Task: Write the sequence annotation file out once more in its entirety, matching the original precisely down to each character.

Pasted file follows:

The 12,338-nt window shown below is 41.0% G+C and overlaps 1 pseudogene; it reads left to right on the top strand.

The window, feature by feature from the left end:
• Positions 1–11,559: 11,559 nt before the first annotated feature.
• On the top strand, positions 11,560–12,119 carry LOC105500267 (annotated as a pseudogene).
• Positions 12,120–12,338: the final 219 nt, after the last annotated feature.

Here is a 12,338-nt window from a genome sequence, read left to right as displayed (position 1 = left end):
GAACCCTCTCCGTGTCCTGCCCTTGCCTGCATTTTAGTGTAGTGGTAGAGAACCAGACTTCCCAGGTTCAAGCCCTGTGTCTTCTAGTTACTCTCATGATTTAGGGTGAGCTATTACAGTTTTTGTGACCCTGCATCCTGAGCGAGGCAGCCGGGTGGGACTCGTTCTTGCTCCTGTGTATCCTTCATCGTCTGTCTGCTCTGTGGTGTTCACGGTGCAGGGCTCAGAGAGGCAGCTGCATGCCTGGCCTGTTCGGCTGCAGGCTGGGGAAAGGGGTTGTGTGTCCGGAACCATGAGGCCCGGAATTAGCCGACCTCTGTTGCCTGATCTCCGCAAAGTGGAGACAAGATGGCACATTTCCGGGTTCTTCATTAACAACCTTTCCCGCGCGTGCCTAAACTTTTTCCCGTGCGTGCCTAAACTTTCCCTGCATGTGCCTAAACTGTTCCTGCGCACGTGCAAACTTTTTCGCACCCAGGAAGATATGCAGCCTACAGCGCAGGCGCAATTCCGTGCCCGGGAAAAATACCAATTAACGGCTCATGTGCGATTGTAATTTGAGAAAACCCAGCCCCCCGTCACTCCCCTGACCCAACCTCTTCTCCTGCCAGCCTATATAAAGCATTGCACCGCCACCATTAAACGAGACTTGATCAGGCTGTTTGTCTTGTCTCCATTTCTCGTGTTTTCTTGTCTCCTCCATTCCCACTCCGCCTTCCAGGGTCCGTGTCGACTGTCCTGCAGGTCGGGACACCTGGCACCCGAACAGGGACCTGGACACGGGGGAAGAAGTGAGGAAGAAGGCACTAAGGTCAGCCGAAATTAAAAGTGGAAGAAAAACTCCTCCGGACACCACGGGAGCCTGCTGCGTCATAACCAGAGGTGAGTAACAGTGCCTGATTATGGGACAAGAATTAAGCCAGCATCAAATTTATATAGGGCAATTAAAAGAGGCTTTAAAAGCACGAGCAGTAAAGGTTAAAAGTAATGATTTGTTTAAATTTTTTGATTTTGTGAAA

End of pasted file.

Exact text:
The 12,338-nt window shown below is 41.0% G+C and overlaps 1 pseudogene; it reads left to right on the top strand.

The window, feature by feature from the left end:
• Positions 1–11,559: 11,559 nt before the first annotated feature.
• On the top strand, positions 11,560–12,119 carry LOC105500267 (annotated as a pseudogene).
• Positions 12,120–12,338: the final 219 nt, after the last annotated feature.

Here is a 12,338-nt window from a genome sequence, read left to right as displayed (position 1 = left end):
GAACCCTCTCCGTGTCCTGCCCTTGCCTGCATTTTAGTGTAGTGGTAGAGAACCAGACTTCCCAGGTTCAAGCCCTGTGTCTTCTAGTTACTCTCATGATTTAGGGTGAGCTATTACAGTTTTTGTGACCCTGCATCCTGAGCGAGGCAGCCGGGTGGGACTCGTTCTTGCTCCTGTGTATCCTTCATCGTCTGTCTGCTCTGTGGTGTTCACGGTGCAGGGCTCAGAGAGGCAGCTGCATGCCTGGCCTGTTCGGCTGCAGGCTGGGGAAAGGGGTTGTGTGTCCGGAACCATGAGGCCCGGAATTAGCCGACCTCTGTTGCCTGATCTCCGCAAAGTGGAGACAAGATGGCACATTTCCGGGTTCTTCATTAACAACCTTTCCCGCGCGTGCCTAAACTTTTTCCCGTGCGTGCCTAAACTTTCCCTGCATGTGCCTAAACTGTTCCTGCGCACGTGCAAACTTTTTCGCACCCAGGAAGATATGCAGCCTACAGCGCAGGCGCAATTCCGTGCCCGGGAAAAATACCAATTAACGGCTCATGTGCGATTGTAATTTGAGAAAACCCAGCCCCCCGTCACTCCCCTGACCCAACCTCTTCTCCTGCCAGCCTATATAAAGCATTGCACCGCCACCATTAAACGAGACTTGATCAGGCTGTTTGTCTTGTCTCCATTTCTCGTGTTTTCTTGTCTCCTCCATTCCCACTCCGCCTTCCAGGGTCCGTGTCGACTGTCCTGCAGGTCGGGACACCTGGCACCCGAACAGGGACCTGGACACGGGGGAAGAAGTGAGGAAGAAGGCACTAAGGTCAGCCGAAATTAAAAGTGGAAGAAAAACTCCTCCGGACACCACGGGAGCCTGCTGCGTCATAACCAGAGGTGAGTAACAGTGCCTGATTATGGGACAAGAATTAAGCCAGCATCAAATTTATATAGGGCAATTAAAAGAGGCTTTAAAAGCACGAGCAGTAAAGGTTAAAAGTAATGATTTGTTTAAATTTTTTGATTTTGTGAAA